Feeling stressed, cranky, or a bit pent up?
Wagga residents will soon be able to take out their frustrations on some empty bottles or household crockery - without any repercussions and without having to clean up.
A local couple is setting up a "smash shack" on Edward Street where people can, for a fee, spend a session smashing up objects with a baseball bat.
Nathaniel Raine said he came up with the idea around Christmas time, and after doing some research, he decided it would be an experience that would benefit Wagga.
"I think it was having all the COVID stuff going on. I was getting stressed out, and I know a lot of my friends were getting stressed out as well," he said.
IN OTHER NEWS:
"I thought surely I am not the only one who needs to blow off some steam.
"With Wagga having more than 60,000 people, I thought there has to be a market."
The development application has been approved, and Mr Raine is in the final stages of safety compliance checks.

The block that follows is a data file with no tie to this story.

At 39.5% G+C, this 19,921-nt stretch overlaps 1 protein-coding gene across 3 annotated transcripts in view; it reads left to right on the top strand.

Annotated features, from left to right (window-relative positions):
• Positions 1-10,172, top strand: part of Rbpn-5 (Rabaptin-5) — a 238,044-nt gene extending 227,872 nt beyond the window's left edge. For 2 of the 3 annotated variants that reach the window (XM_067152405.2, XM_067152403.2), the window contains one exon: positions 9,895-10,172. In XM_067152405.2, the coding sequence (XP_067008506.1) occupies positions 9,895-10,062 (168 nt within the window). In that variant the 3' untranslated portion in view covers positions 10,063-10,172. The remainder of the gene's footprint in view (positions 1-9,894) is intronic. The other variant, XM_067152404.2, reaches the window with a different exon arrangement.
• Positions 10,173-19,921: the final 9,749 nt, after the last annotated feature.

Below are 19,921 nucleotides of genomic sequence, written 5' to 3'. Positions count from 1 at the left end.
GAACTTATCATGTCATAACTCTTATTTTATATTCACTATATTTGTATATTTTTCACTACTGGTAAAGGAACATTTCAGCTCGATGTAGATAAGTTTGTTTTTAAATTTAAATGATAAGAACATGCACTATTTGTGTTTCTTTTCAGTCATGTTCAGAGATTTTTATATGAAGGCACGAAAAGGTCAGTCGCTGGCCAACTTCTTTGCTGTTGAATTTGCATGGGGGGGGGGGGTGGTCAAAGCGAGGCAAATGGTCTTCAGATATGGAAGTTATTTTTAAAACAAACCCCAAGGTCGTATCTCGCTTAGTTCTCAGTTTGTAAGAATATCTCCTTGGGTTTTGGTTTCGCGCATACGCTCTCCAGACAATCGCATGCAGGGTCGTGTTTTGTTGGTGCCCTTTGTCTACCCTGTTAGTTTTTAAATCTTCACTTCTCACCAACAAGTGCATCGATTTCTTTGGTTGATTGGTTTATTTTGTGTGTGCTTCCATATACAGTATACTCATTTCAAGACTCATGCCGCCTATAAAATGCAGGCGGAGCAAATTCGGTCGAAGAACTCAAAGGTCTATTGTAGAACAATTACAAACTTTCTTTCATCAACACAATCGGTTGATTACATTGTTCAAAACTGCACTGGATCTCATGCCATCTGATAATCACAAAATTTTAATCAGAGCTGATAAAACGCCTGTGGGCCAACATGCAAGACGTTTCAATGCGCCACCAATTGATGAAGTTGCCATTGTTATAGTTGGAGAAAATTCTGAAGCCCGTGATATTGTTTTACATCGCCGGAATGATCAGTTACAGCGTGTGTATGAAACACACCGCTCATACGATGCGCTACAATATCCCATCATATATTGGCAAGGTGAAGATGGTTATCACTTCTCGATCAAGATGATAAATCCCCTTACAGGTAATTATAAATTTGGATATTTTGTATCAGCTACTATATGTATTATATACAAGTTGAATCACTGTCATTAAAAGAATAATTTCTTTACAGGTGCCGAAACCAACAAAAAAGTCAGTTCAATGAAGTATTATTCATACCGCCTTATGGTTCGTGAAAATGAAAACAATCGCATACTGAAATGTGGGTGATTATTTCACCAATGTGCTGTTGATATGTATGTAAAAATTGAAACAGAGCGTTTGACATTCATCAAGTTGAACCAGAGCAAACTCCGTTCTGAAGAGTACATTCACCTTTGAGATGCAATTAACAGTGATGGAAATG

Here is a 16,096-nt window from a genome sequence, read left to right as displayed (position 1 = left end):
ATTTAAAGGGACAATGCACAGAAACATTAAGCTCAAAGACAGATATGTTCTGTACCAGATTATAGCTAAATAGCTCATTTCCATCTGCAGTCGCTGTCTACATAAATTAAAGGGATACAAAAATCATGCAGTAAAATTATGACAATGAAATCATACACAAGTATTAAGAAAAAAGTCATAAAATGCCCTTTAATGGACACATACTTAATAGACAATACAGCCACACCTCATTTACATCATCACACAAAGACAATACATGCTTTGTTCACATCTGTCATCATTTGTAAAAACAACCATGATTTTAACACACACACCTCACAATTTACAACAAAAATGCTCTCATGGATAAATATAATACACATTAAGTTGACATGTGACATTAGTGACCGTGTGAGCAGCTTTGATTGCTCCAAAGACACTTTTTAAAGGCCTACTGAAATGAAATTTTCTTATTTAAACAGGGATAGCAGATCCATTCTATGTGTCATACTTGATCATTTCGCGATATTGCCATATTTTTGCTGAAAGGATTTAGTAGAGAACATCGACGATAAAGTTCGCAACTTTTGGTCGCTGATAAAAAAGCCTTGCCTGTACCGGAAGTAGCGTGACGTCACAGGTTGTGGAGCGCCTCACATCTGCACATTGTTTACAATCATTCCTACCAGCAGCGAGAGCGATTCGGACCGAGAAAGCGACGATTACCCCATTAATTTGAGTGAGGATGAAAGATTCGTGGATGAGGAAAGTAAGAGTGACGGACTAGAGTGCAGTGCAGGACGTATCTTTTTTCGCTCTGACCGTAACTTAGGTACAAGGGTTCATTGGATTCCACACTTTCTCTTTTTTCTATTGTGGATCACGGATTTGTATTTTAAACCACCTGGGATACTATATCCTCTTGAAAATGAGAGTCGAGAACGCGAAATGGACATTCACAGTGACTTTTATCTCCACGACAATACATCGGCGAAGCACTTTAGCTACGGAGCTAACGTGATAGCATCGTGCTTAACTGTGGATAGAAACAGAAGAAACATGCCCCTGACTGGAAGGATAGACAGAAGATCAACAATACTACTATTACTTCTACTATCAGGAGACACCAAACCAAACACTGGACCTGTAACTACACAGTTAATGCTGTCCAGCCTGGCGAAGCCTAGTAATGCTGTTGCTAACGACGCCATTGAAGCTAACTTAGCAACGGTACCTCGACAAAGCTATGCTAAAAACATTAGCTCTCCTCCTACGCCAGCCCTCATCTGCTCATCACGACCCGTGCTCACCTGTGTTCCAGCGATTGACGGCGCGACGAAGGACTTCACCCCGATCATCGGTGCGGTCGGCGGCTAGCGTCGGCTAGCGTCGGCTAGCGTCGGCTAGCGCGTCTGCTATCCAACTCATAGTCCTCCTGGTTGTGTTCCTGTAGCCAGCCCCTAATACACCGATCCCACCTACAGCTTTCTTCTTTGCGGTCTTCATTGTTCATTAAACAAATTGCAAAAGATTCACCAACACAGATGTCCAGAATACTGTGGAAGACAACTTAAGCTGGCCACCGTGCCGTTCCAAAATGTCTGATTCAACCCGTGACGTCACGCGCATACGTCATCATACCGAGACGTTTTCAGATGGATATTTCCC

He said residents and visitors would soon be able to come in, get dressed up in protective gear and "go wild".
"They break it, and we clean it up," Mr Raine said. "It's important to have experiences in Wagga as it will be a tourist draw.
"People won't just come here and spend money to do this. They will get lunch or dinner, and if they are from out of town, they will buy fuel. So it should bring a boost to Wagga."
Mr Raine said as the city grows in population, people would start to look for more activities that are more than going for a meal somewhere.
"The closest one seems to be Canberra, so people in Griffith, Albury and other towns might be keen to check it out," he said.
"At the moment, Wagga has a cinema, a bowling alley and paintball, but I think people want more.
"It feels like we have a thousand cafes and restaurants, but it's time for a smash shack."
Mr Raine said he and his partner Shannon are at the point where they want to work for themselves if they can.
He said while the business venture might not work, it was worth taking a leap of faith.
"I think I would kick myself in 40 years if I didn't try," Mr Raine said.
"You can make money back, but you can't get time back, so we want to have a crack and see if we can build something."
Our journalists work hard to provide local, up-to-date news to the community. This is how you can continue to access our trusted content: